Have you ever seen that the character defined as “good” in a TV series or movie was caught by the police after the act of violence, his statement was taken, he was taken to court, he was punished for this act or condemned by the society? Your answer will likely be “no”. In fact, when you think of some popular TV series, you can see that the character, who killed 5 people with a gun a few hours ago, broke one’s neck, is probably “good”, happily eats with his family in the next scene and engages in a deep mystical conversation. Violence shown in television broadcasts is used by police, soldiers, etc. who are in favor of “law” and “order”. If it is applied by the people in charge, the audience is faced with a much more comprehensive danger.

These characters, who have adopted violence and aggression as “methods”, are more likely to be imitated since they carry out the order with aggressive acts and are already constructed as “good”. These characters often say, “I’m detaining you for your action.” or “Your legal rights are…”, they empty a clip on the suspect instead of lines and we see that suspect lying on the ground in blood instead of in front of the judge in the next shot.

In a study conducted by Singer, Slovak, Frierson and York in 1998 in Ohio in the United States, it was observed that as the time spent watching television in a day increases, effects such as anxiety, depression and post-traumatic stress disorder also increase. In a study conducted in our country with the assumption that people spend an average of 8 hours in sleep, it is seen that people spend an average of 4.5 hours on weekdays and 5 hours on weekends in front of the television between 1-16 hours. In a study conducted by Batlaş-Baltaş in 1997, if it is assumed that a preschool child between the ages of 3-6 spends 6 hours a day in front of the television, 107.5 in a week, 5590 in a year in total, about violence, death, suicide and many deaths. It was determined that he followed an image of injury with a planned knife, gun or beating. In children aged 11-17, this rate was found to be 53.6 per week and 2787 negative images per year. Based on these results, they stated that it can be said that a child between the ages of 3 and 17 watched a total of 59594 images of murder, injury and death.

In a study conducted in our country, approximately 60.5% of parents said that their children were afraid after some images they watched on television, and 43% of the children gave a positive answer to this question. This is why; In one study, 9% of parents said their child had nightmares evoked by television. In a study conducted in our country in 2006, the effect of television as an auditory and visual stimulus on the perception and learning of violent behavior was experimentally examined and very striking results were obtained. In the study, sections were taken from programs such as news, TV series, and movies broadcast between 18.00-22-00, and the children were made to listen to them only as audio, only as images, and finally, the audio-video was given together and they were asked to paint what they perceived. In the research of Emanetoğlu and Baltaş; Although 74% of the children only hear voices, in their pictures, fighting, wounding, killing, wounding with fire, cutting, piercing tools, killing, armed conflict against an individual or group, bombing, blowing up, maltreatment of an adult or child, bodily attack, robbery and attempted robbery, accident-natural disaster, bad habits, mutual fighting, fighting with the help of a vehicle, injuring by beating, killing by beating. This rate was found to be 61.5% for those who watched only video, and 61% for those who watched audio-video together. In the group that was given no stimulus, this rate drops to 30.5%. These ratios are a striking result for the perception of negative images on television.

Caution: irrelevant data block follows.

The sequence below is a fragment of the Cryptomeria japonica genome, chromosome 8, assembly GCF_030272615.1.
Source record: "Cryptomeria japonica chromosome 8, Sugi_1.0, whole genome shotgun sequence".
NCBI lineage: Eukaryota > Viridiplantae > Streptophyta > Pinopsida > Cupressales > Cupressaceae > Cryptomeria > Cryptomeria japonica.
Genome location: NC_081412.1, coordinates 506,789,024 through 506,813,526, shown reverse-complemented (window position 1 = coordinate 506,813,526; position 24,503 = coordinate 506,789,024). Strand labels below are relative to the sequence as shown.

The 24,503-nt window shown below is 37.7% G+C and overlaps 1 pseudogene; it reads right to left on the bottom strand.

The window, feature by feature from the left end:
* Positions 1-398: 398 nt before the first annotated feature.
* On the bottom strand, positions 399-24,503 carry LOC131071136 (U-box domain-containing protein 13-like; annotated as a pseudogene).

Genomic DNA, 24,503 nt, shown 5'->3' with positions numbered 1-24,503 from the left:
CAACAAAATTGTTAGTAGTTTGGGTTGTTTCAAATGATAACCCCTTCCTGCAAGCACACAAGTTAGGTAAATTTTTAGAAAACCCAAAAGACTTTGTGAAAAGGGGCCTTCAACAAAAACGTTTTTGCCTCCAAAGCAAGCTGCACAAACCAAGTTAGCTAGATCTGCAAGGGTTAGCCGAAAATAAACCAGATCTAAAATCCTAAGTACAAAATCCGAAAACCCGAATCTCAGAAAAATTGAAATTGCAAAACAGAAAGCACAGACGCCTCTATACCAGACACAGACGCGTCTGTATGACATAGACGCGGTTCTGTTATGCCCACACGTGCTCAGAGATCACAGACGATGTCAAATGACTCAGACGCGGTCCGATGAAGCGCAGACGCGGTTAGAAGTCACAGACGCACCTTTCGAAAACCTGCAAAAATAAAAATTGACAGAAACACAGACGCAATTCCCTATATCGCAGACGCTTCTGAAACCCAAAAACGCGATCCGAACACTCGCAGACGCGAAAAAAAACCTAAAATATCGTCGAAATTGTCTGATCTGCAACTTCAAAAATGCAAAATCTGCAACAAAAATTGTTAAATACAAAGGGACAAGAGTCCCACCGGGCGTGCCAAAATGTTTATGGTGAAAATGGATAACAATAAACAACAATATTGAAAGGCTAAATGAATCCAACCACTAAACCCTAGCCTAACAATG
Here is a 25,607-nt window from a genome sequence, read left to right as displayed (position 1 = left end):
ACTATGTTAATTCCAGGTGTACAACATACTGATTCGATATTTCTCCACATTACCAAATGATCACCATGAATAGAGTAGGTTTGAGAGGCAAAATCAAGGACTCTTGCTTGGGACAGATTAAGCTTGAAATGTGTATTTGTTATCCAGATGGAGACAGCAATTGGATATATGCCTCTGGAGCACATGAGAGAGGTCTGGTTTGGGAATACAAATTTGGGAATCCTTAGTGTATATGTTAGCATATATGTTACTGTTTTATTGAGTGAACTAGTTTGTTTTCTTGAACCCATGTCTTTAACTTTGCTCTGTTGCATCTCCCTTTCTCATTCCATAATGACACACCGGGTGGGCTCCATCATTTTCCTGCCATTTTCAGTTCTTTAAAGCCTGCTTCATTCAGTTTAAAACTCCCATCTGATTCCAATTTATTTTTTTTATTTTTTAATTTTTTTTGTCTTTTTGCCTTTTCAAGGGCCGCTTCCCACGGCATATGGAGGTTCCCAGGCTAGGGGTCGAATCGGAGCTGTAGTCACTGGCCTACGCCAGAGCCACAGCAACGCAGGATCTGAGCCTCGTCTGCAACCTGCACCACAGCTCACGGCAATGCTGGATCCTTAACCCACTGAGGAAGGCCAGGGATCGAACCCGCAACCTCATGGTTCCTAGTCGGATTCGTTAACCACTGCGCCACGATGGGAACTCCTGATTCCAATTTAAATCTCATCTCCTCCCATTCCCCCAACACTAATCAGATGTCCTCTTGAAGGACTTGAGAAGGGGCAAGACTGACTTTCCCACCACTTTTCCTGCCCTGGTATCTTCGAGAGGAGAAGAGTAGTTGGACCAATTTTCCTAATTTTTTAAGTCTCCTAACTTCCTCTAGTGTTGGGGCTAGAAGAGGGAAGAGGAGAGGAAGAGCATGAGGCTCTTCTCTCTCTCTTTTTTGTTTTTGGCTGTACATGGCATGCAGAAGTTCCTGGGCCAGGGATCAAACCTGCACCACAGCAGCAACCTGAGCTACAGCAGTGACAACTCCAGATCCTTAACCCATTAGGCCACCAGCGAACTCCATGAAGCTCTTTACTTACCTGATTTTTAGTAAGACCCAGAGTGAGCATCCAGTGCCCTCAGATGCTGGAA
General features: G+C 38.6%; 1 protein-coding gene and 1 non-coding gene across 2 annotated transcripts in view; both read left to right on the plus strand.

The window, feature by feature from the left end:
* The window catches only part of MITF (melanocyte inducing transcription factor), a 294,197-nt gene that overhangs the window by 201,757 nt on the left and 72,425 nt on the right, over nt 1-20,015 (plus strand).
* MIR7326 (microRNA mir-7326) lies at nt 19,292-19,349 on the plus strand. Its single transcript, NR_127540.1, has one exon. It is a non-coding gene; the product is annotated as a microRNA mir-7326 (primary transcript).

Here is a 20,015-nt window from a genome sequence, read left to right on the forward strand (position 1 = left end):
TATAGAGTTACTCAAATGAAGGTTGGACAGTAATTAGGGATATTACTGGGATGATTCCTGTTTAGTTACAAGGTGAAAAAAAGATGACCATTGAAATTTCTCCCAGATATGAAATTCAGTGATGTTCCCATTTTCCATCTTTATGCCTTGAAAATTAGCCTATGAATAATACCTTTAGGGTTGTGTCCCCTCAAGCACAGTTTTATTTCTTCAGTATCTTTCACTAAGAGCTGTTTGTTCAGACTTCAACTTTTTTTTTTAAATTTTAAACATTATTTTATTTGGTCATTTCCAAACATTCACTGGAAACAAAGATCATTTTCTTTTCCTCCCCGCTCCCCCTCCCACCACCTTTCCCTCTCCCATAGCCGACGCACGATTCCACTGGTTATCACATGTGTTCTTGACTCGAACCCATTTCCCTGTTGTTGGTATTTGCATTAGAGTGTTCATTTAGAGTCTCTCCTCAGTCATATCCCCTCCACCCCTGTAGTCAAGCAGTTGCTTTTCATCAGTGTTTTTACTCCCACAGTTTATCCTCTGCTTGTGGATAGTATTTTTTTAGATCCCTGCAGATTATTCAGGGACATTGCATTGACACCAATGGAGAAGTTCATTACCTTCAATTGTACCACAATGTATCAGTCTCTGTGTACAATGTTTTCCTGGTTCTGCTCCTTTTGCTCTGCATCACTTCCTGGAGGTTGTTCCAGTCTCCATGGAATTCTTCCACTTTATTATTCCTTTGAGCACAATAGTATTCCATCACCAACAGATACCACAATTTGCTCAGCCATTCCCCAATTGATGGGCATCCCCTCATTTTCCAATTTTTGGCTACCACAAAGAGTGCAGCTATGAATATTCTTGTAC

Although the “Smart Signs System”, which has been put into practice in our country in recent years, is a positive start to protect children and youth from violence, it is not enough. Because, according to the research data, even if you see the 7+ or 13+ sign from these signs and remove the child from the environment where there is television, if you continue to watch the television and the child hears the sound coming from the television, it is concluded that the child will continue to perceive violence and other negative behaviors. As a result, many researchers agree that images of violence on television affect human behavior.

It is clear, therefore, that we have to keep our social reflexes alert to this obvious danger. In this regard, it is important to place the awareness and order of watching television, especially within the family, instead of expecting it to protect us from official or unofficial dynamics outside of us.